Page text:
Walvis residents decry failing sewerage system

FILTHY CHAIR … A camping chair has been removed from sewage at Kuisebmond.

Resident of Walvis Bay’s Kuisebmond area have voiced their frustration with persistent sewage issues plaguing the community, accusing the local municipality of years of neglect.

For too long, they say, they have had to contend with sewage flooding their showers and baths, toilets overflowing, and blocked drains causing sewage to run through yards and in streets.

This poses health risks, they say.

“It’s every year. The dirty water is coming through the house and flowing into the street. The kids are playing with the water.” Fransina Lukas says.

“This whole road is flooded. This is sewage water from the houses in this street. The people here can do nothing but carry buckets and throw the water here,” she says.

“We are tired. We are done with the municipality, and it’s the same story every year.”

Henschell Kandjeo says the failure to address the problem highlights a deep-seated issue tied to governance and maintenance.

“This is the sentence of 30 years of independence, and we must be proud of who we are. We are living in toilets while you’re sleeping.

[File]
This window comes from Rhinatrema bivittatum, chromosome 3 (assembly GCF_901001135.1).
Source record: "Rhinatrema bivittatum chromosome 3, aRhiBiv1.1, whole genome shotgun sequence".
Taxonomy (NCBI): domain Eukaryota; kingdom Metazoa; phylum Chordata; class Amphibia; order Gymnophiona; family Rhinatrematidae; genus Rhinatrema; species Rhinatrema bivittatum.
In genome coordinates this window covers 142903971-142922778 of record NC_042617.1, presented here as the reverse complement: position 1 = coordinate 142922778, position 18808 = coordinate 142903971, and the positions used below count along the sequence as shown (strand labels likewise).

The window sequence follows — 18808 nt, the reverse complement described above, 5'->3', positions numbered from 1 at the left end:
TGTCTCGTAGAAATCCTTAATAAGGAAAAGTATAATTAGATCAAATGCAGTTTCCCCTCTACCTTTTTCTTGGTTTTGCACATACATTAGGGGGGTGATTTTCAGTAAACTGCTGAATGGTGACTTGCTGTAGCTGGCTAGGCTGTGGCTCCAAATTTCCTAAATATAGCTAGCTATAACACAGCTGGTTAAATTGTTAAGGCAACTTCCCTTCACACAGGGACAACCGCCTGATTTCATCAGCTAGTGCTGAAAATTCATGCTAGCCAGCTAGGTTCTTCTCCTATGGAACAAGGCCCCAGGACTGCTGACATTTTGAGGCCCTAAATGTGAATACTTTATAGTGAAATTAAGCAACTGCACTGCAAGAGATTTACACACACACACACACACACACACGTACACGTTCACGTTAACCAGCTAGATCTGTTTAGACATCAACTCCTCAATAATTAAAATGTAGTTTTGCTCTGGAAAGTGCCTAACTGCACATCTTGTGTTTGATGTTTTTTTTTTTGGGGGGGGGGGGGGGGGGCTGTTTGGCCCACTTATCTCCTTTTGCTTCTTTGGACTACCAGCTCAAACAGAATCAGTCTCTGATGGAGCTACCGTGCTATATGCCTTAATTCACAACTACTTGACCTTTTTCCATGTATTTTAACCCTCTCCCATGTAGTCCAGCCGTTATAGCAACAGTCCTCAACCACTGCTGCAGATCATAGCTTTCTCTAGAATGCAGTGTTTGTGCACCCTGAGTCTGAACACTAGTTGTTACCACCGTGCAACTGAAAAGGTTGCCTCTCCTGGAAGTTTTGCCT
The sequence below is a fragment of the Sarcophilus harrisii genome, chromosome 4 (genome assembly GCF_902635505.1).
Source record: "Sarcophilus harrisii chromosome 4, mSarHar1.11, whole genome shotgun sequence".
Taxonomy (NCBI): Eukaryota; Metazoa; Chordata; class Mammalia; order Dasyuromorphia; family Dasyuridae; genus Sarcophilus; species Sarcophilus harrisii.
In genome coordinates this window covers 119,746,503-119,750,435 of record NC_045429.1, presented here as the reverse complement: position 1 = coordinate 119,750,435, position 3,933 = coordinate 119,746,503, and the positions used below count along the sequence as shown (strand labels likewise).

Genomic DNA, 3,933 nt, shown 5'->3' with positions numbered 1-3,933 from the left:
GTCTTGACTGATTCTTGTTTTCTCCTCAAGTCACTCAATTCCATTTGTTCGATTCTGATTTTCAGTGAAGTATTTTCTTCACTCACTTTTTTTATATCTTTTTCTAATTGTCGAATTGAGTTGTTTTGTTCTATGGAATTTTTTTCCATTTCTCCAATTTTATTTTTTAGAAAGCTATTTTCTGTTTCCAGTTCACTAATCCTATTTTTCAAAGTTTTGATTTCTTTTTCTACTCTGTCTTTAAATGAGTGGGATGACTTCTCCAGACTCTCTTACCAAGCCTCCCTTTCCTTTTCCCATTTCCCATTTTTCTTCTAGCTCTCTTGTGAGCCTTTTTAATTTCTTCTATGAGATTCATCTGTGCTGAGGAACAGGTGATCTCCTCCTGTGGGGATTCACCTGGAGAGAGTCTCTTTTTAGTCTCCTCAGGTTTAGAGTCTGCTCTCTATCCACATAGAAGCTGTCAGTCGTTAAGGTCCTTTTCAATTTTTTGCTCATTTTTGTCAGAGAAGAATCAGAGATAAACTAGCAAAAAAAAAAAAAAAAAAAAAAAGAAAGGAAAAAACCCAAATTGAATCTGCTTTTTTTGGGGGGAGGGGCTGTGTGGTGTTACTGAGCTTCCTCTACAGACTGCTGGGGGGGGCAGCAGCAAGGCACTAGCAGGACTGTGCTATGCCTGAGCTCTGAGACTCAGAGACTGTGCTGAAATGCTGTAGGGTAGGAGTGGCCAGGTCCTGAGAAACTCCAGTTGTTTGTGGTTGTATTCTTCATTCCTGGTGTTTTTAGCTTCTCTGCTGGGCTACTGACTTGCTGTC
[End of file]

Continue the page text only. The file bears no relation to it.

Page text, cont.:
“And then the municipality will tell you the colonial era sewerage system is failing them. After 30 years! So when are you going to develop your own independent system?” he asks.

Gerhard Tjinotjiwa highlights the irony of paying for non-existent services: “We have to pay our municipal bills, but this is the service we’re getting.”

Walvis Bay spokesperson Anita Kahiva has explained the department of water, waste and environmental management’s role in handling sewage-related operations.

She says the root causes of the issue are residents dumping solid objects into the sewer lines, illegal connections, and the theft of manhole covers.

The municipality is taking steps to educate the public, impose fines and secure manholes to prevent further issues.

“The solution and measures adopted by the municipality to address the current sewerage problems will only be a success if residents cooperate,” Kahiva says.

She urges residents to refrain from abusing the sewerage system.

When responding to clients’ calls, the department will immediately inspect the wastewater level in both upstream and downstream manholes to determine if the flow of sewage is caused by a blockage in the main network line.

Kahiva says the municipal council has made provision in the current financial year capital budget to upgrade and rehabilitate some sewer pump stations and remove midblock sewer systems.

Key projects include the upgrading of the Kuisebmond main pump station and the rerouting of sewer lines in Sandwich, Mars and Mautamanene Streets, which began in 2023.

“The primary mitigation method the department uses is containment, and subsequently, the recovery of sewage that has been discharged,” she says.

This involves establishing physical barriers to prevent the further spread of wastewater and using cleaning equipment for removal, Kahiva says.

Additionally, flow diversion and the relief of affected areas by removing blockages are standard mitigation practices, she says.

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